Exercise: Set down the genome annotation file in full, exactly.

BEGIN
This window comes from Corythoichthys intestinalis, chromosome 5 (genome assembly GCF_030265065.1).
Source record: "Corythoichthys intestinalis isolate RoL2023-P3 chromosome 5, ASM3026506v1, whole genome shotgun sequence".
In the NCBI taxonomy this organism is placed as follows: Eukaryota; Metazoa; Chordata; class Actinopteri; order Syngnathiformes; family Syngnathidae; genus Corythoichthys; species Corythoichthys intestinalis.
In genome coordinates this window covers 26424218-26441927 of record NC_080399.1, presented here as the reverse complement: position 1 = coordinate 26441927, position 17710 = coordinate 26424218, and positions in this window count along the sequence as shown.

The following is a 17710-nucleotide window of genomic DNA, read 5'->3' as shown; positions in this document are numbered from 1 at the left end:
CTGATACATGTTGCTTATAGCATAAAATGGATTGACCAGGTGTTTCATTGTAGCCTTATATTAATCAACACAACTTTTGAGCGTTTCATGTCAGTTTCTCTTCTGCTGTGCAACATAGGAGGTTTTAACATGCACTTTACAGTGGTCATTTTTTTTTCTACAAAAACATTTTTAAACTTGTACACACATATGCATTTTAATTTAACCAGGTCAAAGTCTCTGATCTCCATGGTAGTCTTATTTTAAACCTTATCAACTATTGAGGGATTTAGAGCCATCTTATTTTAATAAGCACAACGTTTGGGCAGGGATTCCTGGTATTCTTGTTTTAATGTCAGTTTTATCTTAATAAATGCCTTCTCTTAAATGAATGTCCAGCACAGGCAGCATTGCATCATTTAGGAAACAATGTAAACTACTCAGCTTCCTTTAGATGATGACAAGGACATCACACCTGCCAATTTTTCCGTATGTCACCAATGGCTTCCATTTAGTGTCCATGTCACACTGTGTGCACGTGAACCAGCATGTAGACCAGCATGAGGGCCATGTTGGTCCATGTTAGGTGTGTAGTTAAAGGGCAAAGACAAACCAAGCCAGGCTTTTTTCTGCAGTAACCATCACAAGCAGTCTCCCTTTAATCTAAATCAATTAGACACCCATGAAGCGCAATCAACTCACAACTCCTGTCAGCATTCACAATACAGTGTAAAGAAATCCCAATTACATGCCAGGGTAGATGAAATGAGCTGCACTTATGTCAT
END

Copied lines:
This window comes from Corythoichthys intestinalis, chromosome 5 (genome assembly GCF_030265065.1).
Source record: "Corythoichthys intestinalis isolate RoL2023-P3 chromosome 5, ASM3026506v1, whole genome shotgun sequence".
In the NCBI taxonomy this organism is placed as follows: Eukaryota; Metazoa; Chordata; class Actinopteri; order Syngnathiformes; family Syngnathidae; genus Corythoichthys; species Corythoichthys intestinalis.
In genome coordinates this window covers 26424218-26441927 of record NC_080399.1, presented here as the reverse complement: position 1 = coordinate 26441927, position 17710 = coordinate 26424218, and positions in this window count along the sequence as shown.

The following is a 17710-nucleotide window of genomic DNA, read 5'->3' as shown; positions in this document are numbered from 1 at the left end:
CTGATACATGTTGCTTATAGCATAAAATGGATTGACCAGGTGTTTCATTGTAGCCTTATATTAATCAACACAACTTTTGAGCGTTTCATGTCAGTTTCTCTTCTGCTGTGCAACATAGGAGGTTTTAACATGCACTTTACAGTGGTCATTTTTTTTTCTACAAAAACATTTTTAAACTTGTACACACATATGCATTTTAATTTAACCAGGTCAAAGTCTCTGATCTCCATGGTAGTCTTATTTTAAACCTTATCAACTATTGAGGGATTTAGAGCCATCTTATTTTAATAAGCACAACGTTTGGGCAGGGATTCCTGGTATTCTTGTTTTAATGTCAGTTTTATCTTAATAAATGCCTTCTCTTAAATGAATGTCCAGCACAGGCAGCATTGCATCATTTAGGAAACAATGTAAACTACTCAGCTTCCTTTAGATGATGACAAGGACATCACACCTGCCAATTTTTCCGTATGTCACCAATGGCTTCCATTTAGTGTCCATGTCACACTGTGTGCACGTGAACCAGCATGTAGACCAGCATGAGGGCCATGTTGGTCCATGTTAGGTGTGTAGTTAAAGGGCAAAGACAAACCAAGCCAGGCTTTTTTCTGCAGTAACCATCACAAGCAGTCTCCCTTTAATCTAAATCAATTAGACACCCATGAAGCGCAATCAACTCACAACTCCTGTCAGCATTCACAATACAGTGTAAAGAAATCCCAATTACATGCCAGGGTAGATGAAATGAGCTGCACTTATGTCAT